(January 27, 2014) An interesting look at comparisons between the Fukushima, Chernobyl and Hiroshima and Nagasaki disaster zones, particularly in regard to radiation doses. In this report for the New American, quoting Lawrence Solomon’s piece “Evacuation a worse killer than radiation,” Rebecca Terrell writes that “the true Fukushima disaster was and still is the forced evacuation of some 200,000 people.”
By Rebecca Terrell for New American.com, published on January 22, 2014
Fukushima Death Toll
The true Fukushima disaster was and still is the forced evacuation of some 200,000 people, according to estimates from the International Atomic Energy Agency (IAEA). As of August 2013, Reuters reported, “The number of people in Fukushima who have died since the accident from illness related to prolonged evacuation rose to 1,539, nearing the prefecture’s tsunami death toll of 1,599.” In September 2012, when Japan’s tally of these “disaster related deaths” stood at 700 and rising, Lawrence Solomon, executive director of Energy Probe, lamented, “These people died in a chaotic scramble to escape presumably deadly radiation,” and called the evacuation “a man-made disaster born of human ignorance and incompetence.”
How much radiation did evacuees escape? In July 2011, the Japanese government published results of monitoring in restricted areas and planned evacuation zones. Air dose rates varied from one to 10 microsieverts (μSv) per hour, results that coincided closely with airborne monitoring of Fukushima conducted by the U.S. Department of Energy.
That doesn’t mean much to the average layman with no frame of reference for measuring radiation. In his book Underexposed: What if Radiation Is Actually Good for You?, Ed Hiserodt provides some practical comparisons. A sievert (Sv) is a measure of the effect of radiation on the human body, and a microsievert is one millionth of a sievert. The dose of ionizing radiation from one U.S. coast-to-coast jet flight is about 50 μSv, and a single barium enema delivers a whopping 8,000 μSv. Radiation sickness — nausea, vomiting, diarrhea, headache, fever — ensues in 50 percent of the population at 1,000,000 μSv (1 Sv), but “sickness results from an acute exposure of 1 Sv over a period of a couple of days or less,” notes Hiserodt. “The same radiation over a longer exposure time gives no symptoms.”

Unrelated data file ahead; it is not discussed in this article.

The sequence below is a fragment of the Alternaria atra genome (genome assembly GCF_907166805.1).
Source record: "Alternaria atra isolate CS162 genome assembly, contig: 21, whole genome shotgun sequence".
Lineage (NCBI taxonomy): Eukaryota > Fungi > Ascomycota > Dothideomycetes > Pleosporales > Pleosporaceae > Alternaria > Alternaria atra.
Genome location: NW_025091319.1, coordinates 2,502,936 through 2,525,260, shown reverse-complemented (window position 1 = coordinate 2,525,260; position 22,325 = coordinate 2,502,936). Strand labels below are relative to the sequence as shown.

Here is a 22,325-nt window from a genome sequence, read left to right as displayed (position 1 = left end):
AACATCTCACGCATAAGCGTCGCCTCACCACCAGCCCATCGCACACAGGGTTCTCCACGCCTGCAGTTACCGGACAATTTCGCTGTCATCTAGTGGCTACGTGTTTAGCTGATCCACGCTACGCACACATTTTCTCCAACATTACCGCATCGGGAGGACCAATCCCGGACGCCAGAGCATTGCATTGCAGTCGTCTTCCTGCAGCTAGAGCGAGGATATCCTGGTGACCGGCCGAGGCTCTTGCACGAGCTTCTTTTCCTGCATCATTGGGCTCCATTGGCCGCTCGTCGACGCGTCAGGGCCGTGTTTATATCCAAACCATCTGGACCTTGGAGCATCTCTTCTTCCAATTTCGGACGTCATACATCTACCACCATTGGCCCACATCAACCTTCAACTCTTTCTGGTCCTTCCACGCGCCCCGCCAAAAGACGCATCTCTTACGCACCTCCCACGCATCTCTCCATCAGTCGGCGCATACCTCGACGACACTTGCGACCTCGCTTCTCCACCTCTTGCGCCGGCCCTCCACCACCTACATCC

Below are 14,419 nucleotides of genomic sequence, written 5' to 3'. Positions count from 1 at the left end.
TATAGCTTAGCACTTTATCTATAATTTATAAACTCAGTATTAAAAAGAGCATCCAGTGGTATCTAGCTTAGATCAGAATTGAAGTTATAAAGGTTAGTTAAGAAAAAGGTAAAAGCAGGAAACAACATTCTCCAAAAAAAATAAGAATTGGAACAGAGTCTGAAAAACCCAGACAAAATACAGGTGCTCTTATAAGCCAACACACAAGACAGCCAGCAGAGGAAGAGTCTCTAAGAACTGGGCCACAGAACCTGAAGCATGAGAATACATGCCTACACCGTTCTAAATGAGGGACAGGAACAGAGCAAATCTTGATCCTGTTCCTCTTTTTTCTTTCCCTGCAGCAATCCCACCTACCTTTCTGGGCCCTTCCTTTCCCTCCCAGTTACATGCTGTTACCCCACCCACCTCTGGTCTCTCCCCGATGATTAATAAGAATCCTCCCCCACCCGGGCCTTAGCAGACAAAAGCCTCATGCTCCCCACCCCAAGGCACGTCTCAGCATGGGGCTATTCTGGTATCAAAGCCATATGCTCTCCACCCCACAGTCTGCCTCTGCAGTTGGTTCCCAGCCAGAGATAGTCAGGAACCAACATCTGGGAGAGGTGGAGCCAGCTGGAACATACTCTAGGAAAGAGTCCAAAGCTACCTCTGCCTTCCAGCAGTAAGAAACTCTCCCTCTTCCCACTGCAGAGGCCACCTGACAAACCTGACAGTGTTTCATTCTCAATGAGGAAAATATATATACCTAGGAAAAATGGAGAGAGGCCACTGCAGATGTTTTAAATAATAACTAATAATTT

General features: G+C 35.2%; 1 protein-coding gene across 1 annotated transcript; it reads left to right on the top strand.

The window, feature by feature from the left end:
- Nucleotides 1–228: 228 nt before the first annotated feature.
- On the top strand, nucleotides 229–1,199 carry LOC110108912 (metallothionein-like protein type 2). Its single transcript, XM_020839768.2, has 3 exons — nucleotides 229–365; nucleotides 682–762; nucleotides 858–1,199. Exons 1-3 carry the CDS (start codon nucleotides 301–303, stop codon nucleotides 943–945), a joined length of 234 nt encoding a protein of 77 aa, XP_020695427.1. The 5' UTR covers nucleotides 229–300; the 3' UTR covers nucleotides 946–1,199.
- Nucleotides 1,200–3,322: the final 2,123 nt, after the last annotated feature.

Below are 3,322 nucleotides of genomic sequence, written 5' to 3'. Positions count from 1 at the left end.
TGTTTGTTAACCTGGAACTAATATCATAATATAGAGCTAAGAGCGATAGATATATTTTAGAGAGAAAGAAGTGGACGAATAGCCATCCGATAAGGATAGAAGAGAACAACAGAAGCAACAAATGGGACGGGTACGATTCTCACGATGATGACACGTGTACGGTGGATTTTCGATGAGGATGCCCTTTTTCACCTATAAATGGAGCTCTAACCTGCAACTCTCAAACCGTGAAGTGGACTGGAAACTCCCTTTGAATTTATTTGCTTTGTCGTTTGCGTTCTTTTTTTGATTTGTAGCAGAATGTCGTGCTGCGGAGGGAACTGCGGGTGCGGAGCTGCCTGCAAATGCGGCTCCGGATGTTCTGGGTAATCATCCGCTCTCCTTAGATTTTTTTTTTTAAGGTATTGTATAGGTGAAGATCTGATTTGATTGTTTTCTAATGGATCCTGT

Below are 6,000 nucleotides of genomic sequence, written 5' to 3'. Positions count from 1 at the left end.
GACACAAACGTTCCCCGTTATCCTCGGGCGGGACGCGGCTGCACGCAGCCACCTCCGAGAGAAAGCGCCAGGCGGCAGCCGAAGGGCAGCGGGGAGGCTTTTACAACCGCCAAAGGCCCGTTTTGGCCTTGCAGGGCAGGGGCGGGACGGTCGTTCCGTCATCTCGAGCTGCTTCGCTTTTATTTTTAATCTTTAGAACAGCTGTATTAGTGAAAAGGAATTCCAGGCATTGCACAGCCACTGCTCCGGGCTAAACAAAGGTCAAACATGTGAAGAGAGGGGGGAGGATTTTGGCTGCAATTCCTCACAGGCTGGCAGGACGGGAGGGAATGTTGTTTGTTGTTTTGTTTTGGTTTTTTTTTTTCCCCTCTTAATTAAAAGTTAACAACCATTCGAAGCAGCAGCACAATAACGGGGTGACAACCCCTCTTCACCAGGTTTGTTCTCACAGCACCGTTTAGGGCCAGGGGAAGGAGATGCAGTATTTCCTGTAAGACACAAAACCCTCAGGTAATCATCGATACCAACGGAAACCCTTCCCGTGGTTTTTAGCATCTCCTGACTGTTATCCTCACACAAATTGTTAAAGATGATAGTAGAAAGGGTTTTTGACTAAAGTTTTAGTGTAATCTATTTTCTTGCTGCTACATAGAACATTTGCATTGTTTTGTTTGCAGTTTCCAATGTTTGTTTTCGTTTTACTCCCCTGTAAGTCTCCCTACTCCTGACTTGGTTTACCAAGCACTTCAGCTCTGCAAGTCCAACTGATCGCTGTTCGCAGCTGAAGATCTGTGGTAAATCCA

Unlike heavy metals that stick around forever, radioactive elements decay, so it is hardly surprising that weekly measurements since May 2011 by the Japanese Nuclear Regulation Authority (NRA) have shown gradual declines in air dose rates in the 20-kilometer evacuation zone around the power plant. Perhaps making the situation more heart-rending for those still suffering effects of the forced evacuation is a 2013 World Health Organization report, Health Risk Assessment From the Nuclear Accident After the 2011 Great East Japan Earthquake and Tsunami, which accounted for all internal and external sources of radioactive material. The study found radiation levels within the Fukushima prefecture well below threshold levels known to induce adverse health effects such as skin reddening and cataracts and “also too low to affect fetal development or outcome of pregnancy.” Researchers anticipate no increases in health or cancer risks above baseline rate expectations outside Japan or “outside the geographical areas most affected by radiation, even in locations within Fukushima prefecture.” (Emphasis added.) As for limited areas “most affected” in the prefecture, “The lifetime risk for some cancers may be somewhat elevated above baseline rates in certain age and sex groups.”
That might seem like a vague forecast, especially considering their precision in naming the radiation effective dose — a measure of cancer risk — in these “most affected” areas. It ranged from 12 to 25 millisieverts (mSv) — or 12 to 25 thousandths of a sievert — in the first year after the earthquake, which hints at why their predictions of elevated lifetime cancer risk seem fuzzy. Many areas of the world bask in background radiation from natural sources (e.g., cosmic and terrestrial) that meet or exceed these doses, without any detrimental effects. For example, the journal Health Physics published a study in its January 2002 issue highlighting the city of Ramsar, Iran, where residents in some areas absorb 260 mSv annually. Researchers found no significant differences in cancer rates for people in high versus normal background radiation regions in and near the city, and laboratory tests revealed a natural radio-immunity to one-time large doses of radiation in white blood cells of those with chronic exposure to high background levels.
Read the article in full here at the publisher’s website.